12 December 2o16, Kampala – The discovery of sub-Saharan Africa’s fourth largest oil reserve has been hailed as a panacea to Uganda’s problems. But even at peak production, it will only generate two barrels of oil per citizen per year.
A decade after the discovery of large reserves of commercial oil in Uganda was greeted as a game-changer for the country, some once optimistic leaders have reached a grim conclusion.
“Oil is a burden for us now,” says Norman Lukumu, prime minister of the Bunyoro Kingdom, where the majority of the deposits lie. “Some schools have been built but families displaced by land grabbers can’t use them. A road, some hotels, that’s all we have.”
Although production has not yet started, political leaders in Kampala have typically touted oil as a panacea to problems faced by one of the poorest countries in the world.
This August when production licence agreements were signed, for example, Oil Minister Irene Muloni hailed the 6.5 billion barrels found in the western region around Lake Albert as the solution to infrastructure challenges, rampant youth unemployment and a struggling economy.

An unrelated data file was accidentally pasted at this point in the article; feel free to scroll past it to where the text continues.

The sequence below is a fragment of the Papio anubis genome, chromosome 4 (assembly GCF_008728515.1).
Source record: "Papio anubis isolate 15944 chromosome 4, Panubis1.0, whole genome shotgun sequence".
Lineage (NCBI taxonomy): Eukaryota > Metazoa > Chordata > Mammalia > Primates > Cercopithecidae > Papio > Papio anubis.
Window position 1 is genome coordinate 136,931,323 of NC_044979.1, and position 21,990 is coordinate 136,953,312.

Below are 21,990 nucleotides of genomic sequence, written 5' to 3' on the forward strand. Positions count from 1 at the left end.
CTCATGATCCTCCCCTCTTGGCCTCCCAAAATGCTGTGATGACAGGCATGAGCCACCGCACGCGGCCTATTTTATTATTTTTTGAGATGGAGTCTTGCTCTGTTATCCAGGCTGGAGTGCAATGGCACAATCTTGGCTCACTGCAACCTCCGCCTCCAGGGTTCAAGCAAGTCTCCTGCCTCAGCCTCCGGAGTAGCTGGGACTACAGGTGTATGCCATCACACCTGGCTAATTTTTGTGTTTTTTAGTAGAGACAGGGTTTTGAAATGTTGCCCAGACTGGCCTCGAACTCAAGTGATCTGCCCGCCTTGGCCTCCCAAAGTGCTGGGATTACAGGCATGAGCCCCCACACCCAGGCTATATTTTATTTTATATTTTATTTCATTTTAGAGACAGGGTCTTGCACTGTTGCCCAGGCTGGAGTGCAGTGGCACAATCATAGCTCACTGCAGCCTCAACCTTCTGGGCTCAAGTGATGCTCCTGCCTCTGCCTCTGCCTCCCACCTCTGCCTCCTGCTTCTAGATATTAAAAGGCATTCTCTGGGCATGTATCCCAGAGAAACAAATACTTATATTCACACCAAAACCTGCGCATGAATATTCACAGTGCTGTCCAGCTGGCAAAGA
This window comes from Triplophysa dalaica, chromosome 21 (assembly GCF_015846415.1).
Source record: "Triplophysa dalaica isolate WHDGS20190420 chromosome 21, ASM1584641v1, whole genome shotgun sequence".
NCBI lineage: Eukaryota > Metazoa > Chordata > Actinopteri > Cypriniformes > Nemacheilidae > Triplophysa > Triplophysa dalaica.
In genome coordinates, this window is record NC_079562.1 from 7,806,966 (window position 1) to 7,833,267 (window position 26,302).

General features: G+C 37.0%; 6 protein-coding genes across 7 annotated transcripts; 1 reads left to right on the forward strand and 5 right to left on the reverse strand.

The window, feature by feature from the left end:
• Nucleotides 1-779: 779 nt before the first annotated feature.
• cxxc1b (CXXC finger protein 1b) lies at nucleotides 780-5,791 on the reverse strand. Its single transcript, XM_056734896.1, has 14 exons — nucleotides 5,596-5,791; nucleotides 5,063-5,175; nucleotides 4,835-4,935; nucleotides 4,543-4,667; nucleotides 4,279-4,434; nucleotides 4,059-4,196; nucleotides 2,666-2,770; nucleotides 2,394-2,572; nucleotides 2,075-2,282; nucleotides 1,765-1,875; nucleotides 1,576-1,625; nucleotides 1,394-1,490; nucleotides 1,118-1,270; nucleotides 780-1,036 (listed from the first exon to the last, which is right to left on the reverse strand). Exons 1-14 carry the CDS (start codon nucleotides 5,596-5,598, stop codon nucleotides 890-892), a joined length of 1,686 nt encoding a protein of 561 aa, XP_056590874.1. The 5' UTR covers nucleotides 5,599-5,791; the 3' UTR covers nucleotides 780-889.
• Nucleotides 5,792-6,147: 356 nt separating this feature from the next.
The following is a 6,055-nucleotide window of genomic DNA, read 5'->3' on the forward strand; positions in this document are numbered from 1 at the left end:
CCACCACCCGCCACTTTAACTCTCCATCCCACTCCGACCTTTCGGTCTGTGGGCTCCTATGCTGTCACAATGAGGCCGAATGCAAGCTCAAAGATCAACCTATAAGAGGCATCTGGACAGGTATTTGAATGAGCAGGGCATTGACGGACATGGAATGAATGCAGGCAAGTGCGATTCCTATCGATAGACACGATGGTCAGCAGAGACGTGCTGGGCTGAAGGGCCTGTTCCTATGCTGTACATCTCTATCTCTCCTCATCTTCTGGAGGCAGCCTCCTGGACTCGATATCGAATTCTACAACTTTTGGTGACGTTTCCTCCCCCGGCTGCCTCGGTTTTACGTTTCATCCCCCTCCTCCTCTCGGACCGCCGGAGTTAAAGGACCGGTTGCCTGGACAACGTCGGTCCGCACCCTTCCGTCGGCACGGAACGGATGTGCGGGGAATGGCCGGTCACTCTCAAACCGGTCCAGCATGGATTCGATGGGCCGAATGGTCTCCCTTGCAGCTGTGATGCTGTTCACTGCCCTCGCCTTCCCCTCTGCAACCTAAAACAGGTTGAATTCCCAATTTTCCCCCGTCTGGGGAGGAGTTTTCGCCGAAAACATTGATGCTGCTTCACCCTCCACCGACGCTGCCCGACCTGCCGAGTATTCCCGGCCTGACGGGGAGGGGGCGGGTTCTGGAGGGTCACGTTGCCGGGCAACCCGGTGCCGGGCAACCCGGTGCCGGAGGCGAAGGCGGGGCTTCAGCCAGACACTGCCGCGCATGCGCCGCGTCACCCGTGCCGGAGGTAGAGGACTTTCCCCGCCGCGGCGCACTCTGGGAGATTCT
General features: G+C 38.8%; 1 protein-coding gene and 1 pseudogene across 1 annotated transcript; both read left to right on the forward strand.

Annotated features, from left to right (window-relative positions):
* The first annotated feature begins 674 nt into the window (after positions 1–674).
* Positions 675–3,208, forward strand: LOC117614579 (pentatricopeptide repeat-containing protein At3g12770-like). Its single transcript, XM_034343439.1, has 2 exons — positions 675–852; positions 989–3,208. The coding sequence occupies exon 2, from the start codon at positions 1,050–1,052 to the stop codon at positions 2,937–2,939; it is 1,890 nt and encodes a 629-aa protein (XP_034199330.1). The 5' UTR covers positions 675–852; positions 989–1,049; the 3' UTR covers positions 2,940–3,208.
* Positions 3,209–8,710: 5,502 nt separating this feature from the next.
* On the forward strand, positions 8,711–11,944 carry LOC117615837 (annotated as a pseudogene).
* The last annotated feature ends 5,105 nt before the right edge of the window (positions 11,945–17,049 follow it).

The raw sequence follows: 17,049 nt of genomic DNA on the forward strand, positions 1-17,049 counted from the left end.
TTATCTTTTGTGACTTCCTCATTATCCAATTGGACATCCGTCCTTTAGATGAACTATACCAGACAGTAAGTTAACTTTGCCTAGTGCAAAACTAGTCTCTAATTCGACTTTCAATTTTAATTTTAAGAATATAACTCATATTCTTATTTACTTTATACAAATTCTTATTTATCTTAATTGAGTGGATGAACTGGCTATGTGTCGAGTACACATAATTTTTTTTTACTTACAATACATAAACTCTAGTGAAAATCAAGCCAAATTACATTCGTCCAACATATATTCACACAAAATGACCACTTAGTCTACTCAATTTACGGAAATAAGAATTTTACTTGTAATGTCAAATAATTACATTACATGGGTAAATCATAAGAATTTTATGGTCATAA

“Service providers, jobseekers prepare yourselves. Let’s get ready to achieve our president’s vision for this country to become a middle-income country in the short term,” she said.
That vision, outlined by President Yoweri Museveni in his state of the union address this year, includes using oil to fund “the roads, the railway, electricity, irrigation, some aspects of education and health” as well as a long list of innovations from electric cars to banana juice.
These ambitions rest on the fact that of the 6.5 billion barrels discovered, 1.7 billion are easily recoverable. However, while this makes the find the fourth largest reserve of crude oil in sub-Saharan Africa, shared out equally across Uganda’s population, each citizen would only get about two barrels a year at peak production.
This compares to 39 per citizen in Angola, and 261 in Norway. Uganda’s oil revenue might be enough, used wisely, to spur some productive investments, but not to transform the country.
- African Arguments